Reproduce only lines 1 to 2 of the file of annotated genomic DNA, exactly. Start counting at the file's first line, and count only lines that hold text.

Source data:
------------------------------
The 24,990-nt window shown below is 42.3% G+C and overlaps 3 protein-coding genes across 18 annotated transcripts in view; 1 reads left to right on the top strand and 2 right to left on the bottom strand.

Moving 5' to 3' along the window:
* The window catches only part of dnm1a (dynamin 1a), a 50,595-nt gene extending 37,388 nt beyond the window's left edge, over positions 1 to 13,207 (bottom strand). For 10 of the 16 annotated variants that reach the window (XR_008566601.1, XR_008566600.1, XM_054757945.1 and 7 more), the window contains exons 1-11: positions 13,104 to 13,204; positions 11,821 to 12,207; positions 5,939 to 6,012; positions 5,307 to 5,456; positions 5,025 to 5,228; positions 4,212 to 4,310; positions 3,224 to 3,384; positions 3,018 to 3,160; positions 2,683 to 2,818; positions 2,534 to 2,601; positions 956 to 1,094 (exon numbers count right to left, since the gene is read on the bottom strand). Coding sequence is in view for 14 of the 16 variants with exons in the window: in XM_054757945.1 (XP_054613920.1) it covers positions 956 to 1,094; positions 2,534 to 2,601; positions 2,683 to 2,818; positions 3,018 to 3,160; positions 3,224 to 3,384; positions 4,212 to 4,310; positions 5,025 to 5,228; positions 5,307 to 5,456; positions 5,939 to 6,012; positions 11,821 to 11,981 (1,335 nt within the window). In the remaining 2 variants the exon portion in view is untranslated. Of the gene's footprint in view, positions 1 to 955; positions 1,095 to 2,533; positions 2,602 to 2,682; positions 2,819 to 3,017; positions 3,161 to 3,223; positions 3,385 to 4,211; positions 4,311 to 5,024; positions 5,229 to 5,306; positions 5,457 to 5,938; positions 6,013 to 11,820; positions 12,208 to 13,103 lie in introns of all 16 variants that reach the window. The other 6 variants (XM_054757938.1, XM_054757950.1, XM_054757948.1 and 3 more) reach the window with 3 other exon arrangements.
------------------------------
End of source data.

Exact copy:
The 24,990-nt window shown below is 42.3% G+C and overlaps 3 protein-coding genes across 18 annotated transcripts in view; 1 reads left to right on the top strand and 2 right to left on the bottom strand.

Moving 5' to 3' along the window: